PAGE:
Now that we have the report on consumer prices for December, let’s take a look at what happened with real wages in 2017.
Consumer prices increased +0.1% in December, and wages for non-managerial workers rose 0.3%, This for that month the average worker earned 0.2% more.
For the year, the nominal wages of non-managerial workers rose 2.4%, while prices increased 2.1%, meaning that for the entire year workers saw a whopping 0.3% increase in real pay:
But because inflation accelerated slightly in the second half of the year, and nominal pay increases slackened, real pay has actually decreased roughly -0.8% since peaking in July, and is barely up at all over the last 24 months.
Next let’s take a look at the real aggregate pay that non-managerial workers earned in 2017. I like this measure because it tells me how much the economy as a whole has delivered to the middle and working class during the economic expansion. Here’s the graph:
For the entire expansion, real aggregate pay has increased ~23%. On a YoY basis, aggregate real payrolls increased about 2.5%, about the average for this expansion:
new deal dem
it is probably important to have this pointed out, but aside from the difficulties of measuring “inflation” and thus “real” wages, i would offer this question from the devil:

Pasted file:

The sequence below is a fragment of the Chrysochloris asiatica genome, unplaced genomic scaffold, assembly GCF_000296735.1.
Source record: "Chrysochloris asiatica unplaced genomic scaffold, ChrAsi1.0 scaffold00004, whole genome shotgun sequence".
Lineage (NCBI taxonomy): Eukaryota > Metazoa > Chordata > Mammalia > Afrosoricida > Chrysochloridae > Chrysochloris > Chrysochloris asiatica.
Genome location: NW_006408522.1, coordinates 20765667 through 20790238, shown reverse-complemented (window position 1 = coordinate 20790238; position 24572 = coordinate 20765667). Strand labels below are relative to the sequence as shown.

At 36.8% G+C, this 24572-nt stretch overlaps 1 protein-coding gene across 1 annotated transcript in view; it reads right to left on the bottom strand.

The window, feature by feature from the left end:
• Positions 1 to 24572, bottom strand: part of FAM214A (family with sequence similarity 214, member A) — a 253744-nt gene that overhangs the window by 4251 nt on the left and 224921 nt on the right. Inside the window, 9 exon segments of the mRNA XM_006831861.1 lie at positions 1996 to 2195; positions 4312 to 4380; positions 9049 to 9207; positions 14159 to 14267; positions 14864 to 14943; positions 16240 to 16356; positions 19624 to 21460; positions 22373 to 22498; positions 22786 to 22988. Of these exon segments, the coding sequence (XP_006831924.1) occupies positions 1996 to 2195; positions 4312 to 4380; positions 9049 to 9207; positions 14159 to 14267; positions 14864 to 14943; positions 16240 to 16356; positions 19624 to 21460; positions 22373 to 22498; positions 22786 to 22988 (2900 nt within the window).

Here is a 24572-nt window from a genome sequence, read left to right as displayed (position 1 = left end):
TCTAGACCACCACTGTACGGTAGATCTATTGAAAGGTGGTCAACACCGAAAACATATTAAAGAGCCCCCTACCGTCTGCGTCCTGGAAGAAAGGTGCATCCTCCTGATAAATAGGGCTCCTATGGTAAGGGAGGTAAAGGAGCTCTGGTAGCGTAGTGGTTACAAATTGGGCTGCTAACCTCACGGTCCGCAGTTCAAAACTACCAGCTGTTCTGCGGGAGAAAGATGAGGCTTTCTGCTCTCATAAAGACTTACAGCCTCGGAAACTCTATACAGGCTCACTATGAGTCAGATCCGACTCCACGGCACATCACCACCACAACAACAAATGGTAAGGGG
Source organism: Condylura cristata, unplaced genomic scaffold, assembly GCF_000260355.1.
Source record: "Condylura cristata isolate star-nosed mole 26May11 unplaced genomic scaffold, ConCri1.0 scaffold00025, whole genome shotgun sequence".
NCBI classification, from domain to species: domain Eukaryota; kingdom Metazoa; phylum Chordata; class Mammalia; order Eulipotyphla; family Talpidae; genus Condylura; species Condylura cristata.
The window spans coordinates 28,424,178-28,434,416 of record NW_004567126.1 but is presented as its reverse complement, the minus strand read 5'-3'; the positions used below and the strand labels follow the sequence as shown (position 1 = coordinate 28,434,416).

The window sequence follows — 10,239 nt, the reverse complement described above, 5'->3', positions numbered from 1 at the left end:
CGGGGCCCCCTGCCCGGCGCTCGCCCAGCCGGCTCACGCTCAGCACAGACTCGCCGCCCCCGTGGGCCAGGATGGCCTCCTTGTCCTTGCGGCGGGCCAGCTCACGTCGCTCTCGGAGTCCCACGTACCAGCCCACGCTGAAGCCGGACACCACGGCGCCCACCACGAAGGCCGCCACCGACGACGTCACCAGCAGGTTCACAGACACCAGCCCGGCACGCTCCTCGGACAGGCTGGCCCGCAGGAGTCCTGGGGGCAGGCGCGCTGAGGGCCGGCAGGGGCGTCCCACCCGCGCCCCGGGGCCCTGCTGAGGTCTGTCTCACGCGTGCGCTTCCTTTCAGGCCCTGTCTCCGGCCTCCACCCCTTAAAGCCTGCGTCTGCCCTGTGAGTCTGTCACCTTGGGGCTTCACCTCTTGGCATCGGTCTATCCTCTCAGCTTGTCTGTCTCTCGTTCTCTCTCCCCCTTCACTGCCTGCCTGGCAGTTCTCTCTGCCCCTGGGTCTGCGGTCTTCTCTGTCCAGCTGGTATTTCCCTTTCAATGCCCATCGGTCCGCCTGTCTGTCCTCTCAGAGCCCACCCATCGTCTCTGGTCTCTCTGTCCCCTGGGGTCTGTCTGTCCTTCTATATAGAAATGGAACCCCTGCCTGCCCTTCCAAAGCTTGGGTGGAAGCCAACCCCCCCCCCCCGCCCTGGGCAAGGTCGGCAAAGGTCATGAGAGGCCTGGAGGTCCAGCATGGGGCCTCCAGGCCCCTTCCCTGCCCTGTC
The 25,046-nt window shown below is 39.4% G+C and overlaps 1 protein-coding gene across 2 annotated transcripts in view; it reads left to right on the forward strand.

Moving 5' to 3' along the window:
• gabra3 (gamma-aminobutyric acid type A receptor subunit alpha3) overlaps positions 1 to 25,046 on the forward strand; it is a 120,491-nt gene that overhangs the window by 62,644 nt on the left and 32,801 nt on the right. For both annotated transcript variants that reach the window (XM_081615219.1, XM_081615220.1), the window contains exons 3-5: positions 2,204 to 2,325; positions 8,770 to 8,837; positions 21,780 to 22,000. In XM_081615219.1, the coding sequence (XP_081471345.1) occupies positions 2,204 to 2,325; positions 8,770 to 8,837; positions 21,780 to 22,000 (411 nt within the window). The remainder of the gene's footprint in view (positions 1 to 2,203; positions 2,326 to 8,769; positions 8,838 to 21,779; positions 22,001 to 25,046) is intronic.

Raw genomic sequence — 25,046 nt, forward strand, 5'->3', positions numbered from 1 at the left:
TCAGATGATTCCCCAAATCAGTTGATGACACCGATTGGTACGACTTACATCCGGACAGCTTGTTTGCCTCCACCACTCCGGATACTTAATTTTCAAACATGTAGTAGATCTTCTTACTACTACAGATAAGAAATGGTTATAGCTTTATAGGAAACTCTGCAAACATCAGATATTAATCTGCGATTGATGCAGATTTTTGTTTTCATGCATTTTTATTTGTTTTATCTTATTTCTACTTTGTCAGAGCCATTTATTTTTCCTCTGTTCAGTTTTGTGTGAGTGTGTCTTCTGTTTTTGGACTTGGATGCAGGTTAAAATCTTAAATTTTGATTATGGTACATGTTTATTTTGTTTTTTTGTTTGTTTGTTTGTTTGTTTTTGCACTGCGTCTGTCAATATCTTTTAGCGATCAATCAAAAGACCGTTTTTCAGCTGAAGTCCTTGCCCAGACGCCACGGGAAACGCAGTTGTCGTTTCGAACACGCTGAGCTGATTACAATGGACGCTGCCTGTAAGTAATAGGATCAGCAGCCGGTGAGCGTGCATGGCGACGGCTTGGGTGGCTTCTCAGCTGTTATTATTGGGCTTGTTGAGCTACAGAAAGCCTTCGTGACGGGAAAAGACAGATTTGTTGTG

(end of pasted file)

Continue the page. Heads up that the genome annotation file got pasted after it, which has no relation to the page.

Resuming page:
is there any reason to expect (morally) real wages to rise?
here i don’t mean to sound like a Republican… though I am sure I will… basically my concern is that the planet cannot support an ever increasing (exponential) increase in “consumption.” but i think a reasonably honest case could also be mad that “workers” do not (as a class) increase the amount that they produce, so is it really so unfair if someone who invents something, or organizes a business to more efficiently produce something, should enjoy the fruits of his invention…
i do not mean to deny that excessive inequality can lead to bad outcomes, and that moreover a great deal of “profit” really is “theft” and these ought to be addressed…
but i don’t think we do ourselves any good politically or personally to just assume without thinking about it that we “deserve” more.
especially if “more” turns out to mean “cheap plastic toys” at the cost of our time, our health, our sanity, or our world.